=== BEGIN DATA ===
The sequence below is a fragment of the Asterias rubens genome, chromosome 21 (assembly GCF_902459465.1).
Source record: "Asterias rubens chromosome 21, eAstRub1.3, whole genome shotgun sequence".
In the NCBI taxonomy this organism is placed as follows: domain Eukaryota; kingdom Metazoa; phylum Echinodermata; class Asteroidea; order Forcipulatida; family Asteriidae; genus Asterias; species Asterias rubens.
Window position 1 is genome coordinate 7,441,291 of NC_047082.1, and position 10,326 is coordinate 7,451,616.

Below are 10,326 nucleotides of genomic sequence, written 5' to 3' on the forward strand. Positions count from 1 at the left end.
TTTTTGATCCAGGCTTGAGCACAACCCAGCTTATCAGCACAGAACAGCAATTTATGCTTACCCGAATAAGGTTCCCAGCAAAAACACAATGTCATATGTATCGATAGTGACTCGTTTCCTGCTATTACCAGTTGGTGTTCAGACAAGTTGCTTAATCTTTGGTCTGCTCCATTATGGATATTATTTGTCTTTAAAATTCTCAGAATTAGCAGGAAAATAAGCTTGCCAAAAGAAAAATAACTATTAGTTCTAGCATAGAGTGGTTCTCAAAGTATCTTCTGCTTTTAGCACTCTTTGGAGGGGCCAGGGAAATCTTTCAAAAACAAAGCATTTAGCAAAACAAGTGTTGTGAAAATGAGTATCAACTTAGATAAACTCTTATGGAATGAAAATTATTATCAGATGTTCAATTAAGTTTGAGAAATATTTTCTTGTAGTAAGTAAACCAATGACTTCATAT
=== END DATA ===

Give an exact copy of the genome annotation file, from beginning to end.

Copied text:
The sequence below is a fragment of the Asterias rubens genome, chromosome 21 (assembly GCF_902459465.1).
Source record: "Asterias rubens chromosome 21, eAstRub1.3, whole genome shotgun sequence".
In the NCBI taxonomy this organism is placed as follows: domain Eukaryota; kingdom Metazoa; phylum Echinodermata; class Asteroidea; order Forcipulatida; family Asteriidae; genus Asterias; species Asterias rubens.
Window position 1 is genome coordinate 7,441,291 of NC_047082.1, and position 10,326 is coordinate 7,451,616.

Below are 10,326 nucleotides of genomic sequence, written 5' to 3' on the forward strand. Positions count from 1 at the left end.
TTTTTGATCCAGGCTTGAGCACAACCCAGCTTATCAGCACAGAACAGCAATTTATGCTTACCCGAATAAGGTTCCCAGCAAAAACACAATGTCATATGTATCGATAGTGACTCGTTTCCTGCTATTACCAGTTGGTGTTCAGACAAGTTGCTTAATCTTTGGTCTGCTCCATTATGGATATTATTTGTCTTTAAAATTCTCAGAATTAGCAGGAAAATAAGCTTGCCAAAAGAAAAATAACTATTAGTTCTAGCATAGAGTGGTTCTCAAAGTATCTTCTGCTTTTAGCACTCTTTGGAGGGGCCAGGGAAATCTTTCAAAAACAAAGCATTTAGCAAAACAAGTGTTGTGAAAATGAGTATCAACTTAGATAAACTCTTATGGAATGAAAATTATTATCAGATGTTCAATTAAGTTTGAGAAATATTTTCTTGTAGTAAGTAAACCAATGACTTCATAT